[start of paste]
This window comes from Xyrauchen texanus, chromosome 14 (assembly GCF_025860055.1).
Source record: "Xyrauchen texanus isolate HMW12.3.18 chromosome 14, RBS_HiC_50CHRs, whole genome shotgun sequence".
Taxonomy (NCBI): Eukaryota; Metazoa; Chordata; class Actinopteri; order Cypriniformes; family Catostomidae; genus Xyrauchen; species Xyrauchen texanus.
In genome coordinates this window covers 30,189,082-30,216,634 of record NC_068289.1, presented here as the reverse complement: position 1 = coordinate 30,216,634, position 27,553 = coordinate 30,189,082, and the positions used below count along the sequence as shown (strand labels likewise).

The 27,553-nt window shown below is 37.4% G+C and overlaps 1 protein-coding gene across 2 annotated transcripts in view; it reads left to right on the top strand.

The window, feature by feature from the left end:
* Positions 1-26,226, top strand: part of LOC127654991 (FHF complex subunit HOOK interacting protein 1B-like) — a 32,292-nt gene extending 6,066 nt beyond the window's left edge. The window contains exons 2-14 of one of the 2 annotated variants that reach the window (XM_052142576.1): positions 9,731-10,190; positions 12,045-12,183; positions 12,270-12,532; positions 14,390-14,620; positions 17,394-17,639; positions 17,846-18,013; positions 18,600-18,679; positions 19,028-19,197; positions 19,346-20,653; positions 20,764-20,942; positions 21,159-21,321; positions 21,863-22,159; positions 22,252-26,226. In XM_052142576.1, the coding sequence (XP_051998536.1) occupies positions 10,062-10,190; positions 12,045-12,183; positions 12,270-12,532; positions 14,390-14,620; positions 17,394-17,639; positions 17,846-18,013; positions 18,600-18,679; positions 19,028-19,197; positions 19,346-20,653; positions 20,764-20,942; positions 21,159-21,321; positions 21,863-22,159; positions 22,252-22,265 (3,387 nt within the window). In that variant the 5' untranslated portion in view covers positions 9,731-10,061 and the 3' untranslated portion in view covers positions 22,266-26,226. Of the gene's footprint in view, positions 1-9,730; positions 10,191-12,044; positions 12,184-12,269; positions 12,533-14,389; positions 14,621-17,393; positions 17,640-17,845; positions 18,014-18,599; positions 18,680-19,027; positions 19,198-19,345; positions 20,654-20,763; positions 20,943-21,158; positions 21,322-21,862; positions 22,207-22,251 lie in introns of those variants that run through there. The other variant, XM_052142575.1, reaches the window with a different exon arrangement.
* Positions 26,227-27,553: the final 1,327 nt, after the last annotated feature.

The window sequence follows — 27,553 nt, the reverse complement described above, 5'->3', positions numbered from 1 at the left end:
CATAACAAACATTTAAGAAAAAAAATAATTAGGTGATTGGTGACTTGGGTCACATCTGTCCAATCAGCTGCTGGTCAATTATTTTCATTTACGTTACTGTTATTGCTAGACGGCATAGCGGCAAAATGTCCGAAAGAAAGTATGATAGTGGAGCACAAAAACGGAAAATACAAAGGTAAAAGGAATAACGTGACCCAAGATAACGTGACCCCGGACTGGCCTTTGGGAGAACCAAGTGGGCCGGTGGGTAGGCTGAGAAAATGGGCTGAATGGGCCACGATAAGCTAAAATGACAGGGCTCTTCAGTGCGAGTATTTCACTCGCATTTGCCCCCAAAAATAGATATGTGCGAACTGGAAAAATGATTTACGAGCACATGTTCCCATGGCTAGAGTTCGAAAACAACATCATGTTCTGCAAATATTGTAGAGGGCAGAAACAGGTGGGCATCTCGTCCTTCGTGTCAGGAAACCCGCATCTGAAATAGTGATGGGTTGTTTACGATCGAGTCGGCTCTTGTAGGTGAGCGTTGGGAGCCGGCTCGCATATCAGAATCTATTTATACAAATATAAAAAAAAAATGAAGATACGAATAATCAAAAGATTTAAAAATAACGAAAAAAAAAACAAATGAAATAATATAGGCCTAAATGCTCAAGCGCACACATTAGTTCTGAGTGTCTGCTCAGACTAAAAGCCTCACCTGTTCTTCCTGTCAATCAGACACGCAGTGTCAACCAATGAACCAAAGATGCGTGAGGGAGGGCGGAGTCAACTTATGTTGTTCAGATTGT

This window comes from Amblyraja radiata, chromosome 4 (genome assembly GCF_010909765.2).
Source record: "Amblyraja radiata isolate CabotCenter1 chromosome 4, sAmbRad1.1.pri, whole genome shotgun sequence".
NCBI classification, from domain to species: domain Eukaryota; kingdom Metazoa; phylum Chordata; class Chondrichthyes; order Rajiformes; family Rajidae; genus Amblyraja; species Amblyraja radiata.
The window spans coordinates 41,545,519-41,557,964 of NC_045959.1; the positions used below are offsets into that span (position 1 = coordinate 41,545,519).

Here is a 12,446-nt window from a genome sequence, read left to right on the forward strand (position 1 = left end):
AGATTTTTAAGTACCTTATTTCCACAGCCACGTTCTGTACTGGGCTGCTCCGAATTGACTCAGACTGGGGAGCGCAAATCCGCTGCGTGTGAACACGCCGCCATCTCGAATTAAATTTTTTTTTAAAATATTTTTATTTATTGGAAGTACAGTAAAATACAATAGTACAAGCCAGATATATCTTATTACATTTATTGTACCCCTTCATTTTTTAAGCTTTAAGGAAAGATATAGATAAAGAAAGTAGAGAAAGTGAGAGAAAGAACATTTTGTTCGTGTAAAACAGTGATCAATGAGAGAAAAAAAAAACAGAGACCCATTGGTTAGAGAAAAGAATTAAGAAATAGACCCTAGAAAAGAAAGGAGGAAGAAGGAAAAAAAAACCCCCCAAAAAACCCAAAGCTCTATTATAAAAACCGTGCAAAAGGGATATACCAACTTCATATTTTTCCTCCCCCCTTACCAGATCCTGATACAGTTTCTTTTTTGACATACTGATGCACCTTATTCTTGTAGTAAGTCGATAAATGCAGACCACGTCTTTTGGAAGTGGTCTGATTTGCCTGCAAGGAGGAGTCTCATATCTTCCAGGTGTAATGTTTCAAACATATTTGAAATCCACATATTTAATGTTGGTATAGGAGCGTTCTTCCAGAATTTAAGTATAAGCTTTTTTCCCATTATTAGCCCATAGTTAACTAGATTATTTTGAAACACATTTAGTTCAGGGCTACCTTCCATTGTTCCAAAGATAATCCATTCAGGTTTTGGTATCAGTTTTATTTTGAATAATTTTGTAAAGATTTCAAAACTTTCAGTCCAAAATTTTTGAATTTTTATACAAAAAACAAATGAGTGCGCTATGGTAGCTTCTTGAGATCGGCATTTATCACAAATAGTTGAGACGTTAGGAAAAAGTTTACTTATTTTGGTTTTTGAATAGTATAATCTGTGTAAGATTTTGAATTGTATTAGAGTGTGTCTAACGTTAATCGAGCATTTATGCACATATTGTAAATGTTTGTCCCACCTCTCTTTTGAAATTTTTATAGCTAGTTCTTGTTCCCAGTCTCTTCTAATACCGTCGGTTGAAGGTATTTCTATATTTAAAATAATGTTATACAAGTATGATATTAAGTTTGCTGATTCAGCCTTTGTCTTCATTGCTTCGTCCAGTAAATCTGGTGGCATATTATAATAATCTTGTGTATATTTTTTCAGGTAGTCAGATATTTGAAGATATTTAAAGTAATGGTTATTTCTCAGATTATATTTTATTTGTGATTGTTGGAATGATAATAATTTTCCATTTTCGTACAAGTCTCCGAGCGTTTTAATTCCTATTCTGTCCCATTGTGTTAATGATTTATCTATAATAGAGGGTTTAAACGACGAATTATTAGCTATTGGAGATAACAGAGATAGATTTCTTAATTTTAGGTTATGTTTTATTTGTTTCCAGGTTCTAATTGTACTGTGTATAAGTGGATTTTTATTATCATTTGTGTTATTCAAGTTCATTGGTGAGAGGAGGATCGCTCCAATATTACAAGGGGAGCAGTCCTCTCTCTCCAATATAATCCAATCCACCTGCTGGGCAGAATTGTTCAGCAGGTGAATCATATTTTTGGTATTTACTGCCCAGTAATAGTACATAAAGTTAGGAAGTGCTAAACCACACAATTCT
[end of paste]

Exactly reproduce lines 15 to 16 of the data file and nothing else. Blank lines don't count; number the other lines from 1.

Here is a 12,446-nt window from a genome sequence, read left to right on the forward strand (position 1 = left end):
AGATTTTTAAGTACCTTATTTCCACAGCCACGTTCTGTACTGGGCTGCTCCGAATTGACTCAGACTGGGGAGCGCAAATCCGCTGCGTGTGAACACGCCGCCATCTCGAATTAAATTTTTTTTTAAAATATTTTTATTTATTGGAAGTACAGTAAAATACAATAGTACAAGCCAGATATATCTTATTACATTTATTGTACCCCTTCATTTTTTAAGCTTTAAGGAAAGATATAGATAAAGAAAGTAGAGAAAGTGAGAGAAAGAACATTTTGTTCGTGTAAAACAGTGATCAATGAGAGAAAAAAAAAACAGAGACCCATTGGTTAGAGAAAAGAATTAAGAAATAGACCCTAGAAAAGAAAGGAGGAAGAAGGAAAAAAAAACCCCCCAAAAAACCCAAAGCTCTATTATAAAAACCGTGCAAAAGGGATATACCAACTTCATATTTTTCCTCCCCCCTTACCAGATCCTGATACAGTTTCTTTTTTGACATACTGATGCACCTTATTCTTGTAGTAAGTCGATAAATGCAGACCACGTCTTTTGGAAGTGGTCTGATTTGCCTGCAAGGAGGAGTCTCATATCTTCCAGGTGTAATGTTTCAAACATATTTGAAATCCACATATTTAATGTTGGTATAGGAGCGTTCTTCCAGAATTTAAGTATAAGCTTTTTTCCCATTATTAGCCCATAGTTAACTAGATTATTTTGAAACACATTTAGTTCAGGGCTACCTTCCATTGTTCCAAAGATAATCCATTCAGGTTTTGGTATCAGTTTTATTTTGAATAATTTTGTAAAGATTTCAAAACTTTCAGTCCAAAATTTTTGAATTTTTATACAAAAAACAAATGAGTGCGCTATGGTAGCTTCTTGAGATCGGCATTTATCACAAATAGTTGAGACGTTAGGAAAAAGTTTACTTATTTTGGTTTTTGAATAGTATAATCTGTGTAAGATTTTGAATTGTATTAGAGTGTGTCTAACGTTAATCGAGCATTTATGCACATATTGTAAATGTTTGTCCCACCTCTCTTTTGAAATTTTTATAGCTAGTTCTTGTTCCCAGTCTCTTCTAATACCGTCGGTTGAAGGTATTTCTATATTTAAAATAATGTTATACAAGTATGATATTAAGTTTGCTGATTCAGCCTTTGTCTTCATTGCTTCGTCCAGTAAATCTGGTGGCATATTATAATAATCTTGTGTATATTTTTTCAGGTAGTCAGATATTTGAAGATATTTAAAGTAATGGTTATTTCTCAGATTATATTTTATTTGTGATTGTTGGAATGATAATAATTTTCCATTTTCGTACAAGTCTCCGAGCGTTTTAATTCCTATTCTGTCCCATTGTGTTAATGATTTATCTATAATAGAGGGTTTAAACGACGAATTATTAGCTATTGGAGATAACAGAGATAGATTTCTTAATTTTAGGTTATGTTTTATTTGTTTCCAGGTTCTAATTGTACTGTGTATAAGTGGATTTTTATTATCATTTGTGTTATTCAAGTTCATTGGTGAGAGGAGGATCGCTCCAATATTACAAGGGGAGCAGTCCTCTCTCTCCAATATAATCCAATCCACCTGCTGGGCAGAATTGTTCAGCAGGTGAATCATATTTTTGGTATTTACTGCCCAGTAATAGTACATAAAGTTAGGAAGTGCTAAACCACACAATTCT